April 1967
Volume 6, Issue 2
Free
Articles  |   April 1967
An Electrical Model of the Human Eye
Author Affiliations
  • MARVIN SHEPHERD
    Department of Ophthalmology and the Francis I. Proctor Foundation of the University of California-San Francisco Medical Center San Francisco, Calif.
  • EARLE H. McBAIN
    Department of Ophthalmology and the Francis I. Proctor Foundation of the University of California-San Francisco Medical Center San Francisco, Calif.
  • W. K. McEWEN
    Department of Ophthalmology and the Francis I. Proctor Foundation of the University of California-San Francisco Medical Center San Francisco, Calif.
Investigative Ophthalmology & Visual Science April 1967, Vol.6, 160-170. doi:
  • Views
  • PDF
  • Share
  • Tools
    • Alerts
      ×
      This feature is available to authenticated users only.
      Sign In or Create an Account ×
    • Get Citation

      MARVIN SHEPHERD, EARLE H. McBAIN, W. K. McEWEN; An Electrical Model of the Human Eye . Invest. Ophthalmol. Vis. Sci. 1967;6(2):160-170.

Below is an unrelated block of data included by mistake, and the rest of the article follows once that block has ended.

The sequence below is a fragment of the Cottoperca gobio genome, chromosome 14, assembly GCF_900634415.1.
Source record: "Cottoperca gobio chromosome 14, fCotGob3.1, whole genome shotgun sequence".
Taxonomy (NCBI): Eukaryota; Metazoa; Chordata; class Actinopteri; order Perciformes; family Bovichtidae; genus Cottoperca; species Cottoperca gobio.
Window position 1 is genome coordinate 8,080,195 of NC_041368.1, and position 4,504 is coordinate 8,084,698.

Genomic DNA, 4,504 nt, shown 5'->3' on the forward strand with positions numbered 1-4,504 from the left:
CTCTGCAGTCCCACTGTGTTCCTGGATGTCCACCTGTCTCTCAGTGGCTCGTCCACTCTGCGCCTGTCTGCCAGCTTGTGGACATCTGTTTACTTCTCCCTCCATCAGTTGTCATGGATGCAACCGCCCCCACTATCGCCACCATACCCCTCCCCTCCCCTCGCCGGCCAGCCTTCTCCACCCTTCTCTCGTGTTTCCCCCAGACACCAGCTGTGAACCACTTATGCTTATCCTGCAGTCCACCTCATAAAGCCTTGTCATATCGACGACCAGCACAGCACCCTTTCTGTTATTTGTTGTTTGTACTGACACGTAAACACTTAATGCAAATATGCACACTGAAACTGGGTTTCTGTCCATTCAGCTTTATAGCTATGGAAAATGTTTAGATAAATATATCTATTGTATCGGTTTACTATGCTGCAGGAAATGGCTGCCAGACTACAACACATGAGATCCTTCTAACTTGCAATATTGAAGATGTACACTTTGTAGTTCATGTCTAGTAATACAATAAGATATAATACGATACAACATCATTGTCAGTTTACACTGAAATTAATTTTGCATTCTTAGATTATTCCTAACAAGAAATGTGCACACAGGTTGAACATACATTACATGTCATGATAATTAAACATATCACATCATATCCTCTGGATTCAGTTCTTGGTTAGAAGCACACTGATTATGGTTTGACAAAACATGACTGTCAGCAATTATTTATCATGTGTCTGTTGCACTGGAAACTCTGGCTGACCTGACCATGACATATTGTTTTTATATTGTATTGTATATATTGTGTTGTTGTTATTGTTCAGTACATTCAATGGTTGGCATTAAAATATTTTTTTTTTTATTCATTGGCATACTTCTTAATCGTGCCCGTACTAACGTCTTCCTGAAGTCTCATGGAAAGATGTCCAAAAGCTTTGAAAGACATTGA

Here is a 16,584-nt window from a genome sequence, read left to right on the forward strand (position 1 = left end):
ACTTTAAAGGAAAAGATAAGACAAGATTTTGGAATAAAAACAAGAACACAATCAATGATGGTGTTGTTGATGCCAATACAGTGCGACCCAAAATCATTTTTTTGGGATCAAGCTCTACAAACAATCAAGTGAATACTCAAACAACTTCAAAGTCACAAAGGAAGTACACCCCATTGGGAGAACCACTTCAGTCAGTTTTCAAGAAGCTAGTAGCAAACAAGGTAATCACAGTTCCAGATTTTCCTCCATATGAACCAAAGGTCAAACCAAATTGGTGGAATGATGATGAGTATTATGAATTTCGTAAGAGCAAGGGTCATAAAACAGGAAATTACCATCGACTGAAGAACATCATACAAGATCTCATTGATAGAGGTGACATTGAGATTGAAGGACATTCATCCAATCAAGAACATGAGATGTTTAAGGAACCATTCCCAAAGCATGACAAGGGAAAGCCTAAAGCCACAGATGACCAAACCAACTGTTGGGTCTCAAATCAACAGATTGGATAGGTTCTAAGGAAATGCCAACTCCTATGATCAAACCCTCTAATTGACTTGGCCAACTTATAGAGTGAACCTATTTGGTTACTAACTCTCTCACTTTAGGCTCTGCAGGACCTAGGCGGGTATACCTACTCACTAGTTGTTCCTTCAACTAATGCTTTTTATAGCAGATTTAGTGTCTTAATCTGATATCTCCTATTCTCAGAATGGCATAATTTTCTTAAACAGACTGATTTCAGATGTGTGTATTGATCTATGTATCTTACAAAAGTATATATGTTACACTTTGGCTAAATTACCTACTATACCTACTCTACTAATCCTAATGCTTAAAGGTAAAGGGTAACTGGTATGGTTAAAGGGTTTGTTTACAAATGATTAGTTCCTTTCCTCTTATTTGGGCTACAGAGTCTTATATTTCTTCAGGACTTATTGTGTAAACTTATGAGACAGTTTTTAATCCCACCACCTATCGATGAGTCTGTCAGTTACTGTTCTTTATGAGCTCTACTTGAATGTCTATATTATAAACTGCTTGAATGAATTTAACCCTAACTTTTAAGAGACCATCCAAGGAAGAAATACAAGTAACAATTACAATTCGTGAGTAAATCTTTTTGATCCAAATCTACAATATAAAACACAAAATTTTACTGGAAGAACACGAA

Download citation file:


      © ARVO (1962-2015); The Authors (2016-present)

      ×
  • Supplements
Abstract

A basic electrical model of the eye can be distorted analogously to the distortion of an eye when a tonometer is placed upon it. It may then be caused to match a clinical tonogram by adjustment of facility of outflow and stress relaxation. The classical elastic concept of the eye is compared to the viscoelastic concept by the use of models. Stress relaxation is offered as an explanation of the "first minute effect." The degree of match of model to tonogram is illustrated by published normal tonograms. The electrical model does not provide very different quantitative values for facility of outflow, but it does strengthen the concept of viscoelasticity of the eye. The degree of fit of the model to published clinical tonograms and the data derived therefrom is illustrated and discussed.

×
×

This PDF is available to Subscribers Only

Sign in or purchase a subscription to access this content. ×

You must be signed into an individual account to use this feature.

×